Yesterday Roy Spencer posted on his blog, with the headline "Global Satellites: 2016 not Statistically Warmer than 1998."
According to UAH's model, the average temperature of the lower troposphere for 2016 was 0.50°C, and for 1998 it was 0.48°C. UAH puts the uncertainty of the annual value at σ=0.05°C, so the 2σ error bars (which give (pretty approxiately) the 95% confidence limits), is 0.10°C.
So Roy concluded the two years are tied:
...they are basically tied, statistically. So to say 2016 is the warmest would be dishonest, since it ignores uncertainty in the measurements: a 0.02 deg. C change over 18 years cannot be reliably measured with any of our temperature monitoring systems.John Christy apparently said the same.
Of course, 0.50°C is larger than 0.48°C, so I think there's some sleight of hand here, spun, I suspect, for the sake of headlines in Breitbart, Climate Depot, the Daily Caller and those kind of deniers.
I asked Roy what is the probability 2016 was the warmest year of the two years, but got no response from him. So I tried to calculate it myself; see what you think.
I assumed the two annual temperatures were each normally distributed, with the mean (best estimate) at the published numbers, 0.48°C and 0.50°C, and a standard deviation for each of σ=0.05°C.
So the picture is two Gaussian curves, side-by-side, with 2016's curve 0.02°C to the right of 1998's curve, both having a standard deviation of σ.
To calculate the probability that 1998 is the warmest year, I took it to be the area under the its Gaussian curve from 2016's best estimate, out to infinity.
0.02°C is a small difference between the two years' best estimates, but it's also 0.4 standard deviations (0.02°C/σ), and that isn't so small.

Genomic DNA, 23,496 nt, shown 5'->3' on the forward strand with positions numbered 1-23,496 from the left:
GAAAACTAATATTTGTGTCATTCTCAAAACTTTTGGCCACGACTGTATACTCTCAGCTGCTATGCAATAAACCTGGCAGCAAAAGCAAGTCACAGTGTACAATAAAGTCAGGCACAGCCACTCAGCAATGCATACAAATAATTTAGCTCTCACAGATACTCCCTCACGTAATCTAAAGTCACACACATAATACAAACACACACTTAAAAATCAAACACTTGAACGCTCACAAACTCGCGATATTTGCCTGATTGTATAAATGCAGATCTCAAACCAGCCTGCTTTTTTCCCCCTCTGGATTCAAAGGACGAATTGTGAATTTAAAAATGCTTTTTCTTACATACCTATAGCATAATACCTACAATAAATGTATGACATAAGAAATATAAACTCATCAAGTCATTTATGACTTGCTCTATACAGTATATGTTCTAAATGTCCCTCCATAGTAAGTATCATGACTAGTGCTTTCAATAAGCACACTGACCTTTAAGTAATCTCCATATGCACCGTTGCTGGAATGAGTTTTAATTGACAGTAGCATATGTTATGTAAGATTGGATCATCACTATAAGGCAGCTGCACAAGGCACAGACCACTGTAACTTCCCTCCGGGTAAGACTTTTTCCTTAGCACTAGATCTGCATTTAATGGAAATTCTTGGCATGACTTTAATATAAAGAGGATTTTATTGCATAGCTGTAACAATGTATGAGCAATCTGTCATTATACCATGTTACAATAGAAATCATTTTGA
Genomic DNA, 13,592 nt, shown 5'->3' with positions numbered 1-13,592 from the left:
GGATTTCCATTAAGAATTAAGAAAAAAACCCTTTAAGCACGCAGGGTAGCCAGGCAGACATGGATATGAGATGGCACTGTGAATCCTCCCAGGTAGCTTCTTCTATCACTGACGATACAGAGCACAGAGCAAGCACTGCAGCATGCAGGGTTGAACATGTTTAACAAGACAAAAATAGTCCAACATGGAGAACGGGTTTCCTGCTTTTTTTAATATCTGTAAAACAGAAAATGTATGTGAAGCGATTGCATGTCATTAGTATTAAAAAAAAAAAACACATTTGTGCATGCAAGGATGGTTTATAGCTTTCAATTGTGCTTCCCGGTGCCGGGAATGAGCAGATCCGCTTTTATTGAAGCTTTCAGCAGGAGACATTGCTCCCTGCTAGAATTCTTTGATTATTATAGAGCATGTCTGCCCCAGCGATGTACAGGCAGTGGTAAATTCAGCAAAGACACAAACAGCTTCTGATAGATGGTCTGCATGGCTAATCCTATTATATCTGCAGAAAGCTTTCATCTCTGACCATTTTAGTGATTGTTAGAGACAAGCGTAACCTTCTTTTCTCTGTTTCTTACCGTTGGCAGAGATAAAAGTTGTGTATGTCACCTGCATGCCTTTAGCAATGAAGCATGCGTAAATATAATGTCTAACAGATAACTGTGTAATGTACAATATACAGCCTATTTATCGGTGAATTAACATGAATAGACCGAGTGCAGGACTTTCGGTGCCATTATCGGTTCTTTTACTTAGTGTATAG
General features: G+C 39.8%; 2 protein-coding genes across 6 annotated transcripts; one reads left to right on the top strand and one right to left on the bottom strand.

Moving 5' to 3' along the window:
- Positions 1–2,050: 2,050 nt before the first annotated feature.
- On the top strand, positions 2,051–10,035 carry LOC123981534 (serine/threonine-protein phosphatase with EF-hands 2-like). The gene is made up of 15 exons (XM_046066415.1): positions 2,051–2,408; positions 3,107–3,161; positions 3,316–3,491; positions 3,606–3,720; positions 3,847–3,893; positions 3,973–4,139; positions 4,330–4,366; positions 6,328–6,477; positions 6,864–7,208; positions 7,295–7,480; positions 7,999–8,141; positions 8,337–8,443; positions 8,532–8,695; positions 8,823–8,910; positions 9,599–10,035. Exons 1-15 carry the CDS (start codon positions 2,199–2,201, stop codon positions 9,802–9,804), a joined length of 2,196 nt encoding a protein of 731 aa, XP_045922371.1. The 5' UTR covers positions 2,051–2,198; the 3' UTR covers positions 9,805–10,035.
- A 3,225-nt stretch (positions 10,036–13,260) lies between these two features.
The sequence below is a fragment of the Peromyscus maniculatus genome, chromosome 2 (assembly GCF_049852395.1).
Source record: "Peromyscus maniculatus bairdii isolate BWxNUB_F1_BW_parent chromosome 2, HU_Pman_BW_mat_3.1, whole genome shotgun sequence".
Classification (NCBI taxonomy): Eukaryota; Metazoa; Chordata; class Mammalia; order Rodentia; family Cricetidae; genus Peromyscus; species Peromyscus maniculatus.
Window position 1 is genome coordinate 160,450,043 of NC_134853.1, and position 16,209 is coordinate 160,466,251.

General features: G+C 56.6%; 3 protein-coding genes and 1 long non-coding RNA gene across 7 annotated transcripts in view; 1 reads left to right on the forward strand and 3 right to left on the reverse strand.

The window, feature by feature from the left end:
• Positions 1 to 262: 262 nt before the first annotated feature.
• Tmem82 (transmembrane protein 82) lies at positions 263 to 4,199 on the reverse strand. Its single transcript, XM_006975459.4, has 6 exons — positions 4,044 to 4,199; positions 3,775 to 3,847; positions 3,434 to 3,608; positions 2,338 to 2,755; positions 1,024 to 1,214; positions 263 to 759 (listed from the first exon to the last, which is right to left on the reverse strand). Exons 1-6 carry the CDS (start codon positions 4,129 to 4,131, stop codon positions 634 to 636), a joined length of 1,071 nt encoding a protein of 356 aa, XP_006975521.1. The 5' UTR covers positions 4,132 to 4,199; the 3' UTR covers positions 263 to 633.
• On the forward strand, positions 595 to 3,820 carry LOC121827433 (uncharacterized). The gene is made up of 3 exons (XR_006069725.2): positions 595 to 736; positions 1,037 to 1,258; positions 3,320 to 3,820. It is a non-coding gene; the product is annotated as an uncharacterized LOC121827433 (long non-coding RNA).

Normalizing the coordinates to unitless numbers, we want to area under the 1998 curve from x=0.4 to infinity.
The area of the normal distribution to the right of 0.4 is 0.3446, from this handy table. (It's straightforward to calculate, too, using the error function (erf(x)), but I got too tied up in getting the factors of 1/2 and √2π and the like correct, especially between the Wikipedia function and the Excel functions, so I just looked it up.) So
probability 1998 is the warmest year = 34%.
The probability 2016 was the warmest year is the complement of this, since we're only considering two possible years (the third highest annual average, 2010, is 0.33°C, so not even close)
probability 2016 is the warmest year = 66%.
The chance 2016 was the warmest year in UAH's records is twice that of 1998.
This may not be the most mathematically rigorous way to do this, and I don't know if it's how Gavin Schmidt does it. But 66% isn't a surprising result; it "seems" believable (remember, it's 0.4 standard deviations higher).
So, statistical tie, or 2-1 odds?
Update, 1/6: Based on Nate's calculation on Roy Spencer's blog, I now think the right answer is his 61%. He used a 1-sigma margin of error of σ*sqrt(2), for the difference. For the difference of two numbers, D=Y-X, where X and Y each have a 1-sigma margin of error of σ, then the 1-sigma MOE of D is sqrt(σ2+σ2)=σ*sqrt(2) = 0.07°C in this case. Then we're looking for the probability that we're 0.02/0.05*sqrt(2)=0.28 standard deviations above zero, and the area to the right of that is, by the table listed above, 38.97%, so the complement of that, the probability that 2010 was the warmest year, is 61%.
This is worth reading; I'll write about it in my next post:
“The Myth Of The Statistical Tie,” David Drumm, jonathanturley.org, 10/6/2012